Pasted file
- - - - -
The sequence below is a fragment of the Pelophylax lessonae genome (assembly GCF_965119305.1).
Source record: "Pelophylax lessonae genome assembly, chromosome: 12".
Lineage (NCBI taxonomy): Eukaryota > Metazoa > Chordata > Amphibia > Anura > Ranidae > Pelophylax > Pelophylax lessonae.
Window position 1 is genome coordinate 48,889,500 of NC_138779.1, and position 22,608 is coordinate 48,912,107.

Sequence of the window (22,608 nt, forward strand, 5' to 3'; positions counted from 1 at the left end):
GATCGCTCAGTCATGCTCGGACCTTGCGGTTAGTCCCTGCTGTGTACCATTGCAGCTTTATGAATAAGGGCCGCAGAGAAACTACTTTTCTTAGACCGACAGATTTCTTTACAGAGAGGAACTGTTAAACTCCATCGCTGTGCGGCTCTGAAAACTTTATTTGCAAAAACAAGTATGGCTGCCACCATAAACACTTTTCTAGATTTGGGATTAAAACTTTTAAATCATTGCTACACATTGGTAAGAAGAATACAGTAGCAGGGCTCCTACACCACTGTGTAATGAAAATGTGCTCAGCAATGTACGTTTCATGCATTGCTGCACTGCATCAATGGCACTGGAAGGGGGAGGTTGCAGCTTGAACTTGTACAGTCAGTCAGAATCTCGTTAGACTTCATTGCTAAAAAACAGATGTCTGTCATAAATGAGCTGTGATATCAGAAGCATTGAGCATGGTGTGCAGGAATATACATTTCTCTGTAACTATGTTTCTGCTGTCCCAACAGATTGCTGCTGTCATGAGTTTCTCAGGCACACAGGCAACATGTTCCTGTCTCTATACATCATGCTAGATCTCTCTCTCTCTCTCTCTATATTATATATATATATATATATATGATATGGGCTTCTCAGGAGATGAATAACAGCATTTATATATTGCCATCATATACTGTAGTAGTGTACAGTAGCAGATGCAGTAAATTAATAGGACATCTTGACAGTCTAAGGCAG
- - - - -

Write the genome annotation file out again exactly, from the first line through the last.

The sequence below is a fragment of the Pelophylax lessonae genome (assembly GCF_965119305.1).
Source record: "Pelophylax lessonae genome assembly, chromosome: 12".
Lineage (NCBI taxonomy): Eukaryota > Metazoa > Chordata > Amphibia > Anura > Ranidae > Pelophylax > Pelophylax lessonae.
Window position 1 is genome coordinate 48,889,500 of NC_138779.1, and position 22,608 is coordinate 48,912,107.

Sequence of the window (22,608 nt, forward strand, 5' to 3'; positions counted from 1 at the left end):
GATCGCTCAGTCATGCTCGGACCTTGCGGTTAGTCCCTGCTGTGTACCATTGCAGCTTTATGAATAAGGGCCGCAGAGAAACTACTTTTCTTAGACCGACAGATTTCTTTACAGAGAGGAACTGTTAAACTCCATCGCTGTGCGGCTCTGAAAACTTTATTTGCAAAAACAAGTATGGCTGCCACCATAAACACTTTTCTAGATTTGGGATTAAAACTTTTAAATCATTGCTACACATTGGTAAGAAGAATACAGTAGCAGGGCTCCTACACCACTGTGTAATGAAAATGTGCTCAGCAATGTACGTTTCATGCATTGCTGCACTGCATCAATGGCACTGGAAGGGGGAGGTTGCAGCTTGAACTTGTACAGTCAGTCAGAATCTCGTTAGACTTCATTGCTAAAAAACAGATGTCTGTCATAAATGAGCTGTGATATCAGAAGCATTGAGCATGGTGTGCAGGAATATACATTTCTCTGTAACTATGTTTCTGCTGTCCCAACAGATTGCTGCTGTCATGAGTTTCTCAGGCACACAGGCAACATGTTCCTGTCTCTATACATCATGCTAGATCTCTCTCTCTCTCTCTCTATATTATATATATATATATATATATGATATGGGCTTCTCAGGAGATGAATAACAGCATTTATATATTGCCATCATATACTGTAGTAGTGTACAGTAGCAGATGCAGTAAATTAATAGGACATCTTGACAGTCTAAGGCAG